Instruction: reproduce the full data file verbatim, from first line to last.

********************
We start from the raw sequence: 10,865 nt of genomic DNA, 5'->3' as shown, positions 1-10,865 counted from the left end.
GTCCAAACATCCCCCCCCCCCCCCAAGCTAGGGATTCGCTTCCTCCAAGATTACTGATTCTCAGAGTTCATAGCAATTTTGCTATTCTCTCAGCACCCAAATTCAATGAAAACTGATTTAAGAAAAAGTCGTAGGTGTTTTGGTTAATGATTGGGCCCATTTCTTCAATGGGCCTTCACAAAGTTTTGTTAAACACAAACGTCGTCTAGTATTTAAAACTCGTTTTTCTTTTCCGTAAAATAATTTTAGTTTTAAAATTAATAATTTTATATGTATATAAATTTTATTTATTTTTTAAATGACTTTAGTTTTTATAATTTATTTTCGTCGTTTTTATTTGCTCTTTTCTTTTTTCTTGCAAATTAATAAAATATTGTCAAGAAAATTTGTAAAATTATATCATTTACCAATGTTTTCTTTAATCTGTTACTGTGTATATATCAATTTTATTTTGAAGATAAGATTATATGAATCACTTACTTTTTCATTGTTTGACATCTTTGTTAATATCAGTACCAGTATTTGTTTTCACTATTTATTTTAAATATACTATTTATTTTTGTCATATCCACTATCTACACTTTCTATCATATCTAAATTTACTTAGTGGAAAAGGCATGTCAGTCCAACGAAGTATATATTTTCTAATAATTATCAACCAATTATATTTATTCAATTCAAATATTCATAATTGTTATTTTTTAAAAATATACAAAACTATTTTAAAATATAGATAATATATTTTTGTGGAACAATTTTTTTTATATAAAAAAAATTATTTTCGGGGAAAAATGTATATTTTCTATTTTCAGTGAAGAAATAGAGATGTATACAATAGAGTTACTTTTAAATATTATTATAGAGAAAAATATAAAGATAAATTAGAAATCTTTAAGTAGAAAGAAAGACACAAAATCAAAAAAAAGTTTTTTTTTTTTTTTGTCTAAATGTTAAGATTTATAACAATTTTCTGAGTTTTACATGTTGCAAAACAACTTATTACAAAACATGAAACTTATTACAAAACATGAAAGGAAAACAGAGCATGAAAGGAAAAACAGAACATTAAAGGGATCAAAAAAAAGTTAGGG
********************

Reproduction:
We start from the raw sequence: 10,865 nt of genomic DNA, 5'->3' as shown, positions 1-10,865 counted from the left end.
GTCCAAACATCCCCCCCCCCCCCCAAGCTAGGGATTCGCTTCCTCCAAGATTACTGATTCTCAGAGTTCATAGCAATTTTGCTATTCTCTCAGCACCCAAATTCAATGAAAACTGATTTAAGAAAAAGTCGTAGGTGTTTTGGTTAATGATTGGGCCCATTTCTTCAATGGGCCTTCACAAAGTTTTGTTAAACACAAACGTCGTCTAGTATTTAAAACTCGTTTTTCTTTTCCGTAAAATAATTTTAGTTTTAAAATTAATAATTTTATATGTATATAAATTTTATTTATTTTTTAAATGACTTTAGTTTTTATAATTTATTTTCGTCGTTTTTATTTGCTCTTTTCTTTTTTCTTGCAAATTAATAAAATATTGTCAAGAAAATTTGTAAAATTATATCATTTACCAATGTTTTCTTTAATCTGTTACTGTGTATATATCAATTTTATTTTGAAGATAAGATTATATGAATCACTTACTTTTTCATTGTTTGACATCTTTGTTAATATCAGTACCAGTATTTGTTTTCACTATTTATTTTAAATATACTATTTATTTTTGTCATATCCACTATCTACACTTTCTATCATATCTAAATTTACTTAGTGGAAAAGGCATGTCAGTCCAACGAAGTATATATTTTCTAATAATTATCAACCAATTATATTTATTCAATTCAAATATTCATAATTGTTATTTTTTAAAAATATACAAAACTATTTTAAAATATAGATAATATATTTTTGTGGAACAATTTTTTTTATATAAAAAAAATTATTTTCGGGGAAAAATGTATATTTTCTATTTTCAGTGAAGAAATAGAGATGTATACAATAGAGTTACTTTTAAATATTATTATAGAGAAAAATATAAAGATAAATTAGAAATCTTTAAGTAGAAAGAAAGACACAAAATCAAAAAAAAGTTTTTTTTTTTTTTTGTCTAAATGTTAAGATTTATAACAATTTTCTGAGTTTTACATGTTGCAAAACAACTTATTACAAAACATGAAACTTATTACAAAACATGAAAGGAAAACAGAGCATGAAAGGAAAAACAGAACATTAAAGGGATCAAAAAAAAGTTAGGG